‘Contentious Probate Tactics – Reverse summary judgment v. claimants + CPR, r.24.6 to call their bluff & drive them into mediation.’

In Heyes v Holt, 2024 EWHC 779 Ch, HHJ Paul Matthews granted the defendant an order requiring the claimants to pay a sum of money into court, with the sanction of dismissal of the claim if this was not done within a specified time:

‘[37]. … CPR rule 24.6… provides: “When the court determines a summary judgment application it may— … (c) make its order subject to conditions in accordance with rule 3.1(3).” Rule 3.1(3) provides: “(3) When the court makes an order, it may – (a) make it subject to conditions, including a condition to pay a sum of money into court; and (b) specify the consequence of failure to comply with the order or a condition.” …

[39] In Gama Aviation (UK) Ltd v Taleveras Petroleum Trading DMCC [2019] EWCA Civ 119, Males LJ (with whom Hamblen LJ and Dame Elizabeth Gloster agreed) said: “43. … [T]here is a category of case where the defendant may have a real prospect of success, but where success is nevertheless improbable and a conditional order for the provision of security may be made. This is the typical case where a conditional order may be made requiring the provision of security for the full sum claimed or something approaching that sum.”
[40] Nevertheless, the court made clear that the caselaw had laid down certain principles to be observed in exercising this jurisdiction: “45. [1st where D] has a real prospect of successfully defending the claim, the court must not impose a condition requiring payment into court or the provision of security with which it is likely to be impossible for the defendant to comply … 46. [2nd] the burden is on [D] to establish on the balance of probabilities that it would be unable to comply with a condition requiring payment into court … 47. [3rd – D] must show, not only that it does not itself have the necessary funds, but that no such funds would be made available to it … 51. [4th] despite the fact that the Rules expressly contemplate the possibility of a payment condition being imposed, it is not incumbent on a defendant to a summary judgment application to adduce evidence about the resources available to it, at any rate in a case where no prior notice has been given that the claimant will be seeking a conditional order …54. [5th] the court’s power to make a conditional order on a summary judgment application is not limited to a case where it is improbable that the defence will succeed. Such an order may be appropriate in other circumstances, for example … if there is a history of failures to comply with orders of the court or there is a real doubt whether the party in question is conducting the litigation in good faith. However, the court needs to exercise caution before making a conditional order requiring a defendant who may have a good defence to provide security for all or most of the sum claimed as a condition of being allowed to defend … ”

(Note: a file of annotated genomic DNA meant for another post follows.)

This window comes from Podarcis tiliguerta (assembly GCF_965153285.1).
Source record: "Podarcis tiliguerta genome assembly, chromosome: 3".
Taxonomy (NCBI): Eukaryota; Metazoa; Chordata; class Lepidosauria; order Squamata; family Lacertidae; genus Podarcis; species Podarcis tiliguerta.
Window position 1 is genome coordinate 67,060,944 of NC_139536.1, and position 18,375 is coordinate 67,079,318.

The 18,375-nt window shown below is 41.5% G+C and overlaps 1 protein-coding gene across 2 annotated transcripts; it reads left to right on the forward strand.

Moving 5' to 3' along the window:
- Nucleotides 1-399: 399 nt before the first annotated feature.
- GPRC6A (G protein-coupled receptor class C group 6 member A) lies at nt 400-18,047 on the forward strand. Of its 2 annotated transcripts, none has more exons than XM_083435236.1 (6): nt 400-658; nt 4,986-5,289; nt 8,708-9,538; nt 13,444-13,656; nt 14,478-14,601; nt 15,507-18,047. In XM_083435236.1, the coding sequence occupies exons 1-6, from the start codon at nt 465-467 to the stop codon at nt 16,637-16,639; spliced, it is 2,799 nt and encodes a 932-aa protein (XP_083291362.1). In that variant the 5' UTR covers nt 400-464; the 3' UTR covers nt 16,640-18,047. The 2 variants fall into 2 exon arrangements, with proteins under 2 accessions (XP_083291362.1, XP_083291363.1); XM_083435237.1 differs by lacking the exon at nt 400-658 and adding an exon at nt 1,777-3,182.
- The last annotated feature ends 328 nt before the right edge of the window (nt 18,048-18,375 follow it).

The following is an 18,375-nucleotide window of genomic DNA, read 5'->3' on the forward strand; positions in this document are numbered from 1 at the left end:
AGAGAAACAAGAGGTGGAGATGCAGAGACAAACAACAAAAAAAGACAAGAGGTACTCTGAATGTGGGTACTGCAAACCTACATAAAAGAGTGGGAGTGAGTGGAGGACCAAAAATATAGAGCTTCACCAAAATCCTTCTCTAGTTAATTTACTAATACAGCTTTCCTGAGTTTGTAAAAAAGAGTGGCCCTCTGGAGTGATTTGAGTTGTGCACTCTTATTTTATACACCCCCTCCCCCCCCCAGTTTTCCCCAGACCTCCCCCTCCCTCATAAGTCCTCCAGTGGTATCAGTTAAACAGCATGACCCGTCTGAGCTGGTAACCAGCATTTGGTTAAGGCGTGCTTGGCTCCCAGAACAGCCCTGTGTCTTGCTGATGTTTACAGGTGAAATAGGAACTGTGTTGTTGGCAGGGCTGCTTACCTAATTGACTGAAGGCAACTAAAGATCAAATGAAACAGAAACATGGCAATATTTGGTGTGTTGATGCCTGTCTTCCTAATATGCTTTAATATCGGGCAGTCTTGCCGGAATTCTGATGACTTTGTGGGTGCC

In para [69] the learned judge directed:
‘For the reasons given above, (i) I dismiss the application for summary judgment, but conditionally on charges of various interests belonging to the claimants being made in favour of the defendant, or alternatively payment into court, in accordance with paragraphs 47-49 above; (ii) I will order a stay of the claim to allow for a second mediation; … I express the hope that the parties will be able to resolve their differences without the need for a lengthy and expensive trial.’
So, the Defendants have in effect called the claimant’s bluff. This case will now almost certainly settle in mediation.